In the case that the first resistor 31 is connected to the inverting terminal 33-1, one end of the first dummy resistor 61 is connected to the non-inverting terminal 33-2. Another end of the first dummy resistor 61 is opened. Similarly, one end of the second dummy resistor 62 is connected to the non-inverting terminal 33-2 because the second resistor 32 is connected to the inverting terminal 33-1. Another end of the second dummy resistor 62 is opened.

Referring to FIG. 13, the inverting amplifier circuit is similar to that illustrated in FIG. 5 except that first and second n+ dummy diffusion layers 66 and 67 are formed on the semiconductor substrate 40 through sixth and seventh apertures 41-6 and 41-7 of the field oxide film 41 and that one ends of the first and the second n+ dummy diffusion layers 66 and 67 are connected to the non-inverting terminal 33-2 through aluminum wiring patterns 68 and 69, respectively. Needless to say, the first and the second n+ dummy diffusion layers 66 and 67 serve as the first and the second dummy resistors 61 and 62, respectively. The first and the second dummy parasitic capacitors are symbolically depicted at Cad and Cbd, respectively.

As mentioned in conjunction with FIG. 5, the first n+ diffusion layer 40-1 and the p+ diffusion layer 45 are connected through the first parasitic resistor Rw1 and the first parasitic capacitor Ca while the second n+ diffusion layer 40-2 and the p+ diffusion layer 45 are connected through the second parasitic resistor Rw2 and the second parasitic capacitor Cb. The first n+ diffusion layer 40-1 and the third n diffusion layer 40-3 are connected through the third parasitic resistor Rw3 and the first parasitic capacitor Ca while the second n+ diffusion layer 40-2 and the third n+ diffusion layer 40-3 are connected through the fourth parasitic resistor Rw4 and the second parasitic capacitor Cb.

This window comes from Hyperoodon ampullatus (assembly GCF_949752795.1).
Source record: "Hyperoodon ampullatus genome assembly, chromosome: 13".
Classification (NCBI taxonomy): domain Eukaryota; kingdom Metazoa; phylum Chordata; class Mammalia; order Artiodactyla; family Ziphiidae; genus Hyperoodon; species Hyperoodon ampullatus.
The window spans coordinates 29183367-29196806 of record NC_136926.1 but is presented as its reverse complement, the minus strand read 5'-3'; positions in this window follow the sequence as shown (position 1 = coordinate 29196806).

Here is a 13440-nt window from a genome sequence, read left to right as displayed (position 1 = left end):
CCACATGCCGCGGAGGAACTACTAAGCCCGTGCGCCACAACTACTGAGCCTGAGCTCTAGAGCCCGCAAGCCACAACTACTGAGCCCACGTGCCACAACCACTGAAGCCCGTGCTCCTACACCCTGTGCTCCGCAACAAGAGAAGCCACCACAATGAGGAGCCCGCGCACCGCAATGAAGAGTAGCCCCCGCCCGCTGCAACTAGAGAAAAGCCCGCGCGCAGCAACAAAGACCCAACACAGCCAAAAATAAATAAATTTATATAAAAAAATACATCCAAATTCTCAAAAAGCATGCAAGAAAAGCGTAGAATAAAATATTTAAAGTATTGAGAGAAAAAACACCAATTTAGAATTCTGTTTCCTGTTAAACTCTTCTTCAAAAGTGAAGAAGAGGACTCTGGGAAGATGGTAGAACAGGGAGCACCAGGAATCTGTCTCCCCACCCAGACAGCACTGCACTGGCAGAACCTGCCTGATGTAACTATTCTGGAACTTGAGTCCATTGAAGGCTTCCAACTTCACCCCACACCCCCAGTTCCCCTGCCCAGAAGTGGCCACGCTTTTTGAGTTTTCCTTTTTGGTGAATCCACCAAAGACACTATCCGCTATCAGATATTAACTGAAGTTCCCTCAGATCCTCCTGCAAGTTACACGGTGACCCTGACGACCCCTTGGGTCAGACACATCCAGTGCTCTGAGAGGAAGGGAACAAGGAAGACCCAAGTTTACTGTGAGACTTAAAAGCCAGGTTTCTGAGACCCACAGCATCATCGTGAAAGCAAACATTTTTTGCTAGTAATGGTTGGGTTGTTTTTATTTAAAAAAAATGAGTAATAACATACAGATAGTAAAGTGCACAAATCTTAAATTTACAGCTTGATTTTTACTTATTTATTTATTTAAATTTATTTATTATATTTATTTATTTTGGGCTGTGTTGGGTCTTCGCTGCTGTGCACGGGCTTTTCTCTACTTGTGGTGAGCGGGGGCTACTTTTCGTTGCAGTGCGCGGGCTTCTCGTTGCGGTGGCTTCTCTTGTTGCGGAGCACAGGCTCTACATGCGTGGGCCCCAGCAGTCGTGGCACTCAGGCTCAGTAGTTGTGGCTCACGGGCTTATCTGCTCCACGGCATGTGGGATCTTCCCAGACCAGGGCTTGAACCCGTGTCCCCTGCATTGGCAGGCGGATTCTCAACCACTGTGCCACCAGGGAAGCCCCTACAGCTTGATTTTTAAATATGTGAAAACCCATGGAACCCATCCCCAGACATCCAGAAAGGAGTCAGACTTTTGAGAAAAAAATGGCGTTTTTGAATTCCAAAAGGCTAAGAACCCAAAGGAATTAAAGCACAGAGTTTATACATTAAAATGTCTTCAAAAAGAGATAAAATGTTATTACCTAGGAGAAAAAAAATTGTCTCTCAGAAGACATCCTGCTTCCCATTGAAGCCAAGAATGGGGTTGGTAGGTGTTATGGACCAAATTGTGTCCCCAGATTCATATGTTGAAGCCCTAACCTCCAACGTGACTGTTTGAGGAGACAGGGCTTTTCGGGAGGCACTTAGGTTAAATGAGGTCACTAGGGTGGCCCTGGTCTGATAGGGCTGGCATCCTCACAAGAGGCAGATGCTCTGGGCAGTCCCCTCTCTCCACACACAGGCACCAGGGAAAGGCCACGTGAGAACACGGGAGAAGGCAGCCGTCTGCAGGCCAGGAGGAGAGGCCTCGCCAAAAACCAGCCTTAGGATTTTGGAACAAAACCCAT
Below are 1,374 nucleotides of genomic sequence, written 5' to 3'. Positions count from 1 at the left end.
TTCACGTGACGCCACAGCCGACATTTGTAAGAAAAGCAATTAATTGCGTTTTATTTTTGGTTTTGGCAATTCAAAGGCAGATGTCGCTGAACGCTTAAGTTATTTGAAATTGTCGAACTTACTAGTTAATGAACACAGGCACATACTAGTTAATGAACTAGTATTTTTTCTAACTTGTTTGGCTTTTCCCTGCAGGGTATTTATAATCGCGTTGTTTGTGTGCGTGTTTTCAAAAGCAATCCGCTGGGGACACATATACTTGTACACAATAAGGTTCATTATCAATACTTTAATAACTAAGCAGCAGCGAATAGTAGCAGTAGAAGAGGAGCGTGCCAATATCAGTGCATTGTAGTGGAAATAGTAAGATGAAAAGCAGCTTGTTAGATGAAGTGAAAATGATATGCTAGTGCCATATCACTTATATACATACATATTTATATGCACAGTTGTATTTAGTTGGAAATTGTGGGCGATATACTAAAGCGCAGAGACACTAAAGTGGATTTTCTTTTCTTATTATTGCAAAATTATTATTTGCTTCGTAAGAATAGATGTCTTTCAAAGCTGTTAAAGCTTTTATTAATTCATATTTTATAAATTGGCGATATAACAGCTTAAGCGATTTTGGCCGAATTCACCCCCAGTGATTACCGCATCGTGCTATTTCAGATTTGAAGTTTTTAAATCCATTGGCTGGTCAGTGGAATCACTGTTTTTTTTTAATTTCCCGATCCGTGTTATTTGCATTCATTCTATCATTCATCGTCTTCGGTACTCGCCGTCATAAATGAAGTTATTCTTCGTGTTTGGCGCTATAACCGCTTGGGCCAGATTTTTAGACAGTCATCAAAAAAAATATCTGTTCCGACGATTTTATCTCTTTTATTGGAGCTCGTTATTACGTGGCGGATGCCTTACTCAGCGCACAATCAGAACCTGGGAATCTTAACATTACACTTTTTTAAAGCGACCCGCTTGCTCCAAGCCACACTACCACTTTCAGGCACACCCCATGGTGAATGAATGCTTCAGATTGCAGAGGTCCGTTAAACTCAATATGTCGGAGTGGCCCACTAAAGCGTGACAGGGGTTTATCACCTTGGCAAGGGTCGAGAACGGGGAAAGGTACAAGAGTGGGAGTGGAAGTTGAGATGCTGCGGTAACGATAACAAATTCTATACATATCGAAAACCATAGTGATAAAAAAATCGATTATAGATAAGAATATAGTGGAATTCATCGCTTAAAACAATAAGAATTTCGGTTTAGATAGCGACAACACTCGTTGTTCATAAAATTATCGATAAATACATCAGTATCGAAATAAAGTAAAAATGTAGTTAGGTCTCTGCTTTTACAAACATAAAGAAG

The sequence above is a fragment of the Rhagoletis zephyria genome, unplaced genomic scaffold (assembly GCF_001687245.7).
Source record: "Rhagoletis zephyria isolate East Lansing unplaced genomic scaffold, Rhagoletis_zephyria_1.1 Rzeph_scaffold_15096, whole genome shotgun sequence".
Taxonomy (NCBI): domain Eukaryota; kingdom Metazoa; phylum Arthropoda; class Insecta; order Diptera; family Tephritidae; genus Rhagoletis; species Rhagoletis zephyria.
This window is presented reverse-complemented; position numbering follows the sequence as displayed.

Likewise, the first n+ dummy diffusion layer 66 and the p+ diffusion layer 45 are connected through a first dummy parasitic resistor Rwd1 and the first dummy parasitic capacitor Cad while the second n+ dummy diffusion layer 67 and the p+ diffusion layer 45 are connected through a second dummy parasitic resistor Rwd2 and the second dummy parasitic capacitor Cbd. The first n+ dummy diffusion layer 66 and the third n+ diffusion layer 40-3 are connected through a third dummy parasitic resistor Rwd3 and the first dummy parasitic capacitor Cad while the second n+ dummy diffusion layer 67 and the third n+ diffusion layer 40-3 are connected through a fourth dummy parasitic resistor Rwd4 and the second dummy parasitic capacitor Cbd.

It should be noted here that the first parasitic capacitor Ca and the first dummy parasitic capacitor Cad are equal to each other in capacitance value and that the first parasitic resistor Rw1 and the first dummy parasitic resistor Rwd1 are approximately equal to each other in resistance value because the first resistor 31 and the first dummy resistor 61 are equivalent to each other. Similarly, the second parasitic capacitor Cb and the second dummy parasitic capacitor Cbd are equal to each other in capacitance value. The second parasitic resistor Rw2 and the second dummy parasitic resistor Rwd2 are approximately equal to each other in resistance value. This applies to the third parasitic resistor Rw3 and the third dummy parasitic resistor Rwd3 and to the fourth parasitic resistor Rw4 and the fourth dummy parasitic resistor Rwd4.